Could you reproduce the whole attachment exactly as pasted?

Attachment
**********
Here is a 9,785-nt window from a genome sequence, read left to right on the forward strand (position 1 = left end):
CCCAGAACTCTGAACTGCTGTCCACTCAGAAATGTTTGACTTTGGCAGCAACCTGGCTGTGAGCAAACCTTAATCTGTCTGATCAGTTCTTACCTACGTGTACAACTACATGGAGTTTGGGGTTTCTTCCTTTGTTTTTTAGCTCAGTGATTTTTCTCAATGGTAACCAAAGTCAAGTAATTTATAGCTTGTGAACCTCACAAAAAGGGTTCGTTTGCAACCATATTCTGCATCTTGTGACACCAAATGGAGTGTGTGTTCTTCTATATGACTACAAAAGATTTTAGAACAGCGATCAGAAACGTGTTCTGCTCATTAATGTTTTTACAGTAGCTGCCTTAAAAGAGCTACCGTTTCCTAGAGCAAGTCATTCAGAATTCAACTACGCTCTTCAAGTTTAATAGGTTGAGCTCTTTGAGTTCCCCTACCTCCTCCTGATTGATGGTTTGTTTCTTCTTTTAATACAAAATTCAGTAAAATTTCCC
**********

Here is a 9,785-nt window from a genome sequence, read left to right on the forward strand (position 1 = left end):
CCCAGAACTCTGAACTGCTGTCCACTCAGAAATGTTTGACTTTGGCAGCAACCTGGCTGTGAGCAAACCTTAATCTGTCTGATCAGTTCTTACCTACGTGTACAACTACATGGAGTTTGGGGTTTCTTCCTTTGTTTTTTAGCTCAGTGATTTTTCTCAATGGTAACCAAAGTCAAGTAATTTATAGCTTGTGAACCTCACAAAAAGGGTTCGTTTGCAACCATATTCTGCATCTTGTGACACCAAATGGAGTGTGTGTTCTTCTATATGACTACAAAAGATTTTAGAACAGCGATCAGAAACGTGTTCTGCTCATTAATGTTTTTACAGTAGCTGCCTTAAAAGAGCTACCGTTTCCTAGAGCAAGTCATTCAGAATTCAACTACGCTCTTCAAGTTTAATAGGTTGAGCTCTTTGAGTTCCCCTACCTCCTCCTGATTGATGGTTTGTTTCTTCTTTTAATACAAAATTCAGTAAAATTTCCC